The Kid grumbled under his breath but he lowered his weapon, yelling, “What do you want?”

“Well, boy, right now, I want you to put down your guns and stand up.  Else I’ll be splatterin’ your buddy’s brains all over him.”

Curry slowly lowered his gun.

“Now don’t try no funny stuff, boy.  If you shoot me, my partner’s gonna drop your friend before I hit the ground,” said Shep with a chuckle.

Heyes shook his head vigorously, but the Kid threw his gun away and raised his hands, rising to his feet awkwardly.

Shep pulled Heyes forward and he began to struggle in earnest.  “Same goes for you, mister.  Stop fightin’ me or your friend’s a dead man.”  Heyes went still.  Shep’s pistol drifted over to cover the Kid and he raised his voice, “Morgan, get out here and tie this fella up.”

Morgan emerged from his hiding place, shoving his gun into its holster, and pulling out another piece of rope from his pocket.  He spun the Kid around and tied his hands tightly behind him.  “Done, Shep.”

“All right, boy, set down,” said Shep, gesturing to Curry.

The Kid did as he was told, keeping his eyes on Heyes.  “What do you want?  We’re law-abidin’ citizens.”

“Well ain’t that just too bad for you?  We ain’t,” laughed Morgan.  “That there is Shep McDonald and he’s pretty famous ‘round these parts.”

“Famous for what?” growled the Kid.

“Famous for robbin’ folks, you darn fool.”

Curry stared icily at Morgan, who backed away from his captive, dropping his hand to his gun.

“Check his pockets, Morgan.  I’ll handle this one,” said Shep.  Heyes glared angrily at the man, who smiled back at him and began pawing through his pockets, finding nothing.  Shep shoved Heyes hard and sent him reeling off balance until he fell backwards into the dirt.  He seized Heyes’ right boot and pulled it off, looked inside, and tossed it to the side.  Yanking the second one off, the thief crowed loudly, and pulled out a wad of large bills.  He put them in his own pocket and reached down, pulling off Heyes’ gun belt and tucking it under his arm.  Heyes sat up, growling angrily, a mutinous glare on his face.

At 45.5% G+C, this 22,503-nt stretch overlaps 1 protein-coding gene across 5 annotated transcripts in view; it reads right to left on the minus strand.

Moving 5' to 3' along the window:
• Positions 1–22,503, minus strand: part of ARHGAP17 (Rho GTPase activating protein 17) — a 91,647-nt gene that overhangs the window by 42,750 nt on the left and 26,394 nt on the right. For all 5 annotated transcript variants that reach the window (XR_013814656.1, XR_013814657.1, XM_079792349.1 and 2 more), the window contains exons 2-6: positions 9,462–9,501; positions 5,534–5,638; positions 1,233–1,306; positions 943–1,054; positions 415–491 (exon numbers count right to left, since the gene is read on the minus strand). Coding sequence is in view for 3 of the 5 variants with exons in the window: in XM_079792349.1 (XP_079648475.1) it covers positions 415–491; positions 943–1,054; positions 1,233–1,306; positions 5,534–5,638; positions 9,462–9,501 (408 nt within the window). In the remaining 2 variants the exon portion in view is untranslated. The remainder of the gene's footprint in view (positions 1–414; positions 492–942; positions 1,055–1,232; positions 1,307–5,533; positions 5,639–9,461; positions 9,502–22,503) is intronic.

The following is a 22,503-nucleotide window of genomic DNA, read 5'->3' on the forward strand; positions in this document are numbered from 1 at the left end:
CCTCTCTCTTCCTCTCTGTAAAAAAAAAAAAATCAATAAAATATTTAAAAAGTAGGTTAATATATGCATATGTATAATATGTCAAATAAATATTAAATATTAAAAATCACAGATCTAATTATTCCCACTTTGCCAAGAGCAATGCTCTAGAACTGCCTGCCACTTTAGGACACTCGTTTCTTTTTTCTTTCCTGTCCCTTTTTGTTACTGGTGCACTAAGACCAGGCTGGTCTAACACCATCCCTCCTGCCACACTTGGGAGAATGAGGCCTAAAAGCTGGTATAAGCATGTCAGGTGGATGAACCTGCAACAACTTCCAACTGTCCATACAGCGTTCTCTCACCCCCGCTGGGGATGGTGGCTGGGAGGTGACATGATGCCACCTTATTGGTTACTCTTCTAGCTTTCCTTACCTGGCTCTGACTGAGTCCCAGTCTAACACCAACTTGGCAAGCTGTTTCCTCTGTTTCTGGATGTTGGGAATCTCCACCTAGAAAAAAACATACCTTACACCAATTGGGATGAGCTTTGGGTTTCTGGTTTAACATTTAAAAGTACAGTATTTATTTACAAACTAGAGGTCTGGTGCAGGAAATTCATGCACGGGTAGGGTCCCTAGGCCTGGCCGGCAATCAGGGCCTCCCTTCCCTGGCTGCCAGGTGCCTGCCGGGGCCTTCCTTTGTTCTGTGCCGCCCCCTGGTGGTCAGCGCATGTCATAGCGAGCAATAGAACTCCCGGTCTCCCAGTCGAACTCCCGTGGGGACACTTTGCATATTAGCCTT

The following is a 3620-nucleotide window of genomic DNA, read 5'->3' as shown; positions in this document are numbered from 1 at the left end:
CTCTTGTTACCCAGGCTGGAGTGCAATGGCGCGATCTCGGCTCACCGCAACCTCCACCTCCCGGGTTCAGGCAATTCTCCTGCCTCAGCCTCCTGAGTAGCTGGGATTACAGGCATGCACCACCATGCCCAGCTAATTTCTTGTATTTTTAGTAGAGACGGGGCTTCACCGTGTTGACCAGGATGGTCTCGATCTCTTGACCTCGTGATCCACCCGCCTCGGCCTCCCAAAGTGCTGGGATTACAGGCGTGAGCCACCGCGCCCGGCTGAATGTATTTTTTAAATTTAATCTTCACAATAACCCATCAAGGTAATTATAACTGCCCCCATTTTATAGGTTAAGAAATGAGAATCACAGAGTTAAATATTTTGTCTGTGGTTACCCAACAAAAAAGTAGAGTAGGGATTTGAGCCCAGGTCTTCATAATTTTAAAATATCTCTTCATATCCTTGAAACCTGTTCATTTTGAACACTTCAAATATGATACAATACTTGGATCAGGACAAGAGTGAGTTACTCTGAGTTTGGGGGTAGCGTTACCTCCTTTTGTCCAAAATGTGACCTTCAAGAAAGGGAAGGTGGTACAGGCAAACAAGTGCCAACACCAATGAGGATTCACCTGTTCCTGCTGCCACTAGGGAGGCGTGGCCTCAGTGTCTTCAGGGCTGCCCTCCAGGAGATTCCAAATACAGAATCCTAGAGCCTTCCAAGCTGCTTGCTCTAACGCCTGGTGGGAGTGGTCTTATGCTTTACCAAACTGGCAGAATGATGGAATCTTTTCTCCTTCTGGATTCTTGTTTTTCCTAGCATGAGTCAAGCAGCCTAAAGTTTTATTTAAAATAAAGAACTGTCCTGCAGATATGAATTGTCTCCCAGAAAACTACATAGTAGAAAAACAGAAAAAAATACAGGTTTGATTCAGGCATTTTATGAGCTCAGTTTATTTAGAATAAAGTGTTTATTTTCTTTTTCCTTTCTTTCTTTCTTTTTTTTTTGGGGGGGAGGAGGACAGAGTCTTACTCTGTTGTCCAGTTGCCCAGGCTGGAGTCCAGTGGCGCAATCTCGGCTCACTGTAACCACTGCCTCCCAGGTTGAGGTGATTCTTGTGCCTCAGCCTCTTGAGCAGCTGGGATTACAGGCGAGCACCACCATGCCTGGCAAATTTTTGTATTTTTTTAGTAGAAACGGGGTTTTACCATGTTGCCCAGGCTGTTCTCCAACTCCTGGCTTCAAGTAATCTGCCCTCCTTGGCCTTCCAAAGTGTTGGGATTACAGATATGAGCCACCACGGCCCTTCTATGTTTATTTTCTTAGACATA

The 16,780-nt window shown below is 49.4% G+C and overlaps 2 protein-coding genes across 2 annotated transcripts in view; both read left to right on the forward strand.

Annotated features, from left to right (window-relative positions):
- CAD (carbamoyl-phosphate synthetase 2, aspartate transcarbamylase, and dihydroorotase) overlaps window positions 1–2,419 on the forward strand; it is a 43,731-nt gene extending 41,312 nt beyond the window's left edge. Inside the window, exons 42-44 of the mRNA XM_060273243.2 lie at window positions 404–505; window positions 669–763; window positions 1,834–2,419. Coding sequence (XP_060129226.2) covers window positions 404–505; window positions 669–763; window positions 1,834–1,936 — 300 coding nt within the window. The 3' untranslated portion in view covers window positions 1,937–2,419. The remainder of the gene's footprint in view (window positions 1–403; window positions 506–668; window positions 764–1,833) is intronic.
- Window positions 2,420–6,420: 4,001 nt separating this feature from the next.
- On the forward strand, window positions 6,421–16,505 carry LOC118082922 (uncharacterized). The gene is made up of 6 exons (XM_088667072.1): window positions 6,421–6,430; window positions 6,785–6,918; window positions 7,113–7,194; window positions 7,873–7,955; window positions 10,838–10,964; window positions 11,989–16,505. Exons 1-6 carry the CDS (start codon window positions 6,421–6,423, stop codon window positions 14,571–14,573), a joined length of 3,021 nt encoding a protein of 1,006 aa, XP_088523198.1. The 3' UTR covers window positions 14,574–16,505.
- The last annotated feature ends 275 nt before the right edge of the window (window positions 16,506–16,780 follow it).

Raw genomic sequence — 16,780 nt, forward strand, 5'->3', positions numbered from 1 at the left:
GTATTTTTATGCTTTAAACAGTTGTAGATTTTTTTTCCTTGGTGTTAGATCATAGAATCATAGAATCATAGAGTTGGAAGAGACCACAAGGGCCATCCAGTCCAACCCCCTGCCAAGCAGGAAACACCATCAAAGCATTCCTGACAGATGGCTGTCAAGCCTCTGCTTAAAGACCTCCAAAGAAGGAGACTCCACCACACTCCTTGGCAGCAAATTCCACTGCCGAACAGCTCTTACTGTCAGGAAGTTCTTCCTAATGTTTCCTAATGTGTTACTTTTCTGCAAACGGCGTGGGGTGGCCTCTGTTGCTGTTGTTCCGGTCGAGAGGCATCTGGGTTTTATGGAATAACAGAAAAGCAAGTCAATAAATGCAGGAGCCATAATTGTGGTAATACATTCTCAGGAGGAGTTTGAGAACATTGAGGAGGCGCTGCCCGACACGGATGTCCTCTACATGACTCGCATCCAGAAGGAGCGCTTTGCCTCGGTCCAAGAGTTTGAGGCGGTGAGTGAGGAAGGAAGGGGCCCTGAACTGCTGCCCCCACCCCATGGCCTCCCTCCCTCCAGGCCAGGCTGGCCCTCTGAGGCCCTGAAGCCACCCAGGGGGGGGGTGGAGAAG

“Best you watch your temper, boy.”  Shep turned and walked towards the Kid.  “Your turn.”  Morgan stepped back and covered Heyes as his partner emptied the Kid’s pockets, pulling a smaller wad of bills from the left breast pocket.  “That all you got, boy?”  He pulled each of the Kid’s boots off and shook them upside down, then yanked off the Kid’s gun belt, shoving it next to Heyes’ gear under his arm.  “Tie ‘em to a tree, but not together.  I don’t want them workin’ those knots loose too fast.”  

“Sure thing, Shep,” said Morgan, reaching down and pulling the Kid to his feet.  “This here’s your lucky day, mister.  You ain’t gettin’ robbed by no ordinary outlaw.”

“Lucky?  How’d you figure that?” said the Kid.

“Don’t you know nothin’?  You ain’t from around here, are you?”

“No.  I ain’t,” ground out Curry.

“If’n you was, you’d know that Shep McDonald is a real gentleman bandito.  He’s never shot no one while thievin’.”

The Kid and Heyes looked at each other and rolled their eyes.


Shep tossed four canteens into the hot dust at the Kid’s feet.  “Just so no one can say, we killed you.”  He laughed menacingly, walked back to his horse, grabbed the reins to Heyes’ claybank dun, and mounted up.  “Hasta la vista, boys.”  He rode up next to Morgan, who was leading the Kid’s big bay horse.  The two outlaws laughed as they left the two ex-outlaws struggling with their bindings.  A thick, heavy length of rope bound each of the captive men tightly to the trees behind their backs.

It took several hours and several layers of skin, but, finally, Kid Curry managed to free his hands.  He soon loosened the rope tying him to the tree as well as the one around his ankles.  He stood up slowly and rubbed his hands.  A grunting to his left caught his attention and he looked at Heyes.  On wobbly legs, he walked over and bent down, freeing his partner’s hands.  While Heyes rubbed the circulation back into them, the Kid untied the ropes around Heyes’ chest and his feet, and removed the grimy bandana, tossing it away.  “You all right?”